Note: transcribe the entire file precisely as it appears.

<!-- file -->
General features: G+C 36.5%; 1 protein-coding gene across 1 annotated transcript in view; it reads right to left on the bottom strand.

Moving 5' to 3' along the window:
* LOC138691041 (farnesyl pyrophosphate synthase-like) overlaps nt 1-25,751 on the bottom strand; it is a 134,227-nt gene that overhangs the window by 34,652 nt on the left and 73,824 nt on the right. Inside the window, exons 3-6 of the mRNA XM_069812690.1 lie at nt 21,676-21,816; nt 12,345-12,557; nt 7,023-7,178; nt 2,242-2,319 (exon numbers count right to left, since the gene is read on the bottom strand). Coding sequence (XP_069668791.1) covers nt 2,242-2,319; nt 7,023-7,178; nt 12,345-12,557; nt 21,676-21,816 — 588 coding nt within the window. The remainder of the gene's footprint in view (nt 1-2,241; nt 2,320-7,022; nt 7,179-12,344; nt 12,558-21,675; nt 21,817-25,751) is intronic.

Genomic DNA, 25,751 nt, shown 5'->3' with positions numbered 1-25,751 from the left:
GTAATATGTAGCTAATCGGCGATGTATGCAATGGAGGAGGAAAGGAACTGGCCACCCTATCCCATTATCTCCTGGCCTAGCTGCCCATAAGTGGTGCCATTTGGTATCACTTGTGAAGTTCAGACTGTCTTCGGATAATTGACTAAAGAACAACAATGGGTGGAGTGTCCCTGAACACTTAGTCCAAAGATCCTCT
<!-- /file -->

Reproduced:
General features: G+C 36.5%; 1 protein-coding gene across 1 annotated transcript in view; it reads right to left on the bottom strand.

Moving 5' to 3' along the window:
* LOC138691041 (farnesyl pyrophosphate synthase-like) overlaps nt 1-25,751 on the bottom strand; it is a 134,227-nt gene that overhangs the window by 34,652 nt on the left and 73,824 nt on the right. Inside the window, exons 3-6 of the mRNA XM_069812690.1 lie at nt 21,676-21,816; nt 12,345-12,557; nt 7,023-7,178; nt 2,242-2,319 (exon numbers count right to left, since the gene is read on the bottom strand). Coding sequence (XP_069668791.1) covers nt 2,242-2,319; nt 7,023-7,178; nt 12,345-12,557; nt 21,676-21,816 — 588 coding nt within the window. The remainder of the gene's footprint in view (nt 1-2,241; nt 2,320-7,022; nt 7,179-12,344; nt 12,558-21,675; nt 21,817-25,751) is intronic.

Genomic DNA, 25,751 nt, shown 5'->3' with positions numbered 1-25,751 from the left:
GTAATATGTAGCTAATCGGCGATGTATGCAATGGAGGAGGAAAGGAACTGGCCACCCTATCCCATTATCTCCTGGCCTAGCTGCCCATAAGTGGTGCCATTTGGTATCACTTGTGAAGTTCAGACTGTCTTCGGATAATTGACTAAAGAACAACAATGGGTGGAGTGTCCCTGAACACTTAGTCCAAAGATCCTCT